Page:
At 75 years of age, Lee “Scratch” Perry should be declared a living cultural treasure and receive the protection and reverence usually reserved artists only after they are long dead. The only other musician of his age that comes close to matching Scratch’s output and longevity is Willie Nelson. Long considered one of the most innovative producers in popular music, Perry is perhaps best known for helping Bob Marley launch his career in the late ‘60s.
The most startling thing about this album is the fact that something like this hasn't been done before. How can it be that two of the foremost exponents of extraterrestrial bass-oriented music -- reggae producer and inscrutable solo artist Lee "Scratch" Perry and ubiquitous producer and bassist Bill Laswell -- have failed to collaborate on an album before now? This meeting brings out the best of them by, paradoxically, tempering both of their wildest tendencies. Perry's sing-song declamations are quirky as always, but not as flat-out crazy (not to mention childishly scatological) as they have been in other recent contexts; Laswell's bass is just as bottomless and as richly melodic as it usually is, but his tendency toward discursive improvisational chaos has been reined in for purposes of maximum groove production.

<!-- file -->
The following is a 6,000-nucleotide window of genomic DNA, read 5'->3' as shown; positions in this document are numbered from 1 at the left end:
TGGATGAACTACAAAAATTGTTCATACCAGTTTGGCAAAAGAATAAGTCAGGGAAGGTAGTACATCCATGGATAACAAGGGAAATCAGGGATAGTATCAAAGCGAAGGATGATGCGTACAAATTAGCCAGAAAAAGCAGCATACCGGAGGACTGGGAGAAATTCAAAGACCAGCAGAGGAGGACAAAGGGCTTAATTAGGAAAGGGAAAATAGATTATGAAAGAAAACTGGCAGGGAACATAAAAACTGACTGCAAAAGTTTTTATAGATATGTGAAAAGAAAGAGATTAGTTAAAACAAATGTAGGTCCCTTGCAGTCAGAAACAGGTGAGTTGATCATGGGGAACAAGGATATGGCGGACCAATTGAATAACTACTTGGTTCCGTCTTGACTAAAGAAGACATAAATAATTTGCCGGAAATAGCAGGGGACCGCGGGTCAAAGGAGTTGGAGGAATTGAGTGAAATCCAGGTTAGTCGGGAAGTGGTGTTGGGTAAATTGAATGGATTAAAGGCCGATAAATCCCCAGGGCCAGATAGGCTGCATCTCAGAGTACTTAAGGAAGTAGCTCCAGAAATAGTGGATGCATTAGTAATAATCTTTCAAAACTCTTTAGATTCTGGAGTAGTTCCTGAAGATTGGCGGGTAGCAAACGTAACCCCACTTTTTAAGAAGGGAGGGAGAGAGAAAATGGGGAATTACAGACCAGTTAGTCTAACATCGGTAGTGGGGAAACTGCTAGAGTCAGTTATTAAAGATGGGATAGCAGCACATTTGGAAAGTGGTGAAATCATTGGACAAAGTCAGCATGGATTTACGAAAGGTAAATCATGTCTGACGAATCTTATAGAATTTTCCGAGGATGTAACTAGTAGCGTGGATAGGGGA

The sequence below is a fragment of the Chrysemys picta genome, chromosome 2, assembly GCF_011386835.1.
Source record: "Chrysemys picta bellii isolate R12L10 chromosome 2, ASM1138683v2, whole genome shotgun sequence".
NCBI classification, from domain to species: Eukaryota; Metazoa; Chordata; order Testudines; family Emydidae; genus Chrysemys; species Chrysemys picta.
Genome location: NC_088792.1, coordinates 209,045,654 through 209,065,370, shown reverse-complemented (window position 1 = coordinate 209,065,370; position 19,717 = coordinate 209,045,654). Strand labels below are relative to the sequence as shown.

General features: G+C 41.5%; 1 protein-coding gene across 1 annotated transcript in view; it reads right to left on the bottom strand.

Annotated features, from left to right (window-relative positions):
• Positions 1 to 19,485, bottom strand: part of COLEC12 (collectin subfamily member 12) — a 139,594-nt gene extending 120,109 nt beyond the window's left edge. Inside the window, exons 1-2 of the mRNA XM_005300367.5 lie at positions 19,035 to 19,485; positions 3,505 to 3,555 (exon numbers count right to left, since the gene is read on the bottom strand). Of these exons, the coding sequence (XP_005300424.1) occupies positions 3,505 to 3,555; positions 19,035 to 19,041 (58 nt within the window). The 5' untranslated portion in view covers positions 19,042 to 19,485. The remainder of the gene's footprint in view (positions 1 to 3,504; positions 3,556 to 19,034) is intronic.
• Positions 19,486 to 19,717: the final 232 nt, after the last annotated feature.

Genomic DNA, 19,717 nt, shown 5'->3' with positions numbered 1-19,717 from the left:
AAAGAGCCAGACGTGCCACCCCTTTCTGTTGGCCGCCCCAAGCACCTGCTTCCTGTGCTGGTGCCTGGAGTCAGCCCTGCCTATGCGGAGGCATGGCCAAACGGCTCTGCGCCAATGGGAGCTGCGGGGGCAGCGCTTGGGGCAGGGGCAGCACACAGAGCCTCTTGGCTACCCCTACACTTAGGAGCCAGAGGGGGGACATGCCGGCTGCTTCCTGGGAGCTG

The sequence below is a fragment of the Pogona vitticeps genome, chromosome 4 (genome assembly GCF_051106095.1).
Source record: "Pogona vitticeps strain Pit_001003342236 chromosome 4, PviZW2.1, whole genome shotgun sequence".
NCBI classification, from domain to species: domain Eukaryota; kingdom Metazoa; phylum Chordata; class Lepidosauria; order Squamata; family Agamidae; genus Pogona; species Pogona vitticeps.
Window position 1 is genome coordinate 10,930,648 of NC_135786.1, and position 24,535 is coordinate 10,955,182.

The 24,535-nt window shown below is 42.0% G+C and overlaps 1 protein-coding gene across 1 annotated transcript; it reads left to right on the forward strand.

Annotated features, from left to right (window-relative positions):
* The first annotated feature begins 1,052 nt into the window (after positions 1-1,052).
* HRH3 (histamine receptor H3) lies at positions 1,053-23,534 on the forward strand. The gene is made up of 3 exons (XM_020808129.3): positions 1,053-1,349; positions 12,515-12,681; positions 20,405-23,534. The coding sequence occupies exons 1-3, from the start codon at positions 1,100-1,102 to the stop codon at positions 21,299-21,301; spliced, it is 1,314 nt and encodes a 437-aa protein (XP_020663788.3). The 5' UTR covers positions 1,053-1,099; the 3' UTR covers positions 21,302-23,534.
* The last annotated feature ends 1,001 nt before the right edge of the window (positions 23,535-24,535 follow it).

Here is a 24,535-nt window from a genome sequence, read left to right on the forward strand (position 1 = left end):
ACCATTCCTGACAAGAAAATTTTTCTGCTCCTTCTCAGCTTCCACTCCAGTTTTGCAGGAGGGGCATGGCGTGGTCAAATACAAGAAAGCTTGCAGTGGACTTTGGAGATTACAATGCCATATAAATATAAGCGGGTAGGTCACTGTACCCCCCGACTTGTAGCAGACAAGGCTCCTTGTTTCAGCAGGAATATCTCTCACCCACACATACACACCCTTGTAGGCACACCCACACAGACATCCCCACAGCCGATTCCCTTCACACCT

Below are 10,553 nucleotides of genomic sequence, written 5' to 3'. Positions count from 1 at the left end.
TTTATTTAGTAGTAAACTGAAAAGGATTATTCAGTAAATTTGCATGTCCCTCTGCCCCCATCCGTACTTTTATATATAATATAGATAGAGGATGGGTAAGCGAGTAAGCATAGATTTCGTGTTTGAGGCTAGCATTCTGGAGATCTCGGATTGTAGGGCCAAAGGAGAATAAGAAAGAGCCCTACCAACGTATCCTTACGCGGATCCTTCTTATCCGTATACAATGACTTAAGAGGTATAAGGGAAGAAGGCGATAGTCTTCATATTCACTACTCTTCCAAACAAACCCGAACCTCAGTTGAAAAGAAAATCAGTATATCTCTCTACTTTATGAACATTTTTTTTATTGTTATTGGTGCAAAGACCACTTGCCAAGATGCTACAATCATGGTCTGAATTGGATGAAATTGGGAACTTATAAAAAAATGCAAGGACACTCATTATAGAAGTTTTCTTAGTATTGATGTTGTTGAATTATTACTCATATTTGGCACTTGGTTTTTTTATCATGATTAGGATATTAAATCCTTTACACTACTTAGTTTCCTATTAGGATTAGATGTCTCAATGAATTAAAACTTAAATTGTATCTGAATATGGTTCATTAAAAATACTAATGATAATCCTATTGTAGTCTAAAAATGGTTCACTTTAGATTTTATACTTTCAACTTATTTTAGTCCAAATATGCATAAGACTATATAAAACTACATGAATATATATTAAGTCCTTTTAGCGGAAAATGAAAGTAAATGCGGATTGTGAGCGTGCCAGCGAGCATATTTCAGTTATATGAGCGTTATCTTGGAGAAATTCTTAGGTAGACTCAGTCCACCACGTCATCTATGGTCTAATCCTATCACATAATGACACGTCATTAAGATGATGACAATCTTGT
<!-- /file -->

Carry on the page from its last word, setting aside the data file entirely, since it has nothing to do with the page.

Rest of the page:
Lee “Scratch” Perry turned 75 this year. He has been part of reggae music literally for as long as reggae music has existed. His huge influence on reggae, and dub especially, as producer and artist, is undeniable. For the past couple decades, though, Perry has been more of a curiosity than a musician in the traditional sense.
When people who smoke ganja all day consider you strange, you may be a little strange. Or, to put it another way, the myth of the mad genius has been well worn at least since the Romantics (not to mention a source of frustration for those who’d like to see a realistic approach to mental illness); but sometimes a figure comes along who reminds us of the reason for the existence of a particular trope, and Lee “Scratch” Perry is just such a figure. Like many oddball savants, his output has never been less than patchy, but the high points (and I mean high points, though Perry is now sober) loft on incense-fumed clouds to such an exalted plane that they continue to sustain the legend as it rises from misfires and passes dead-ends.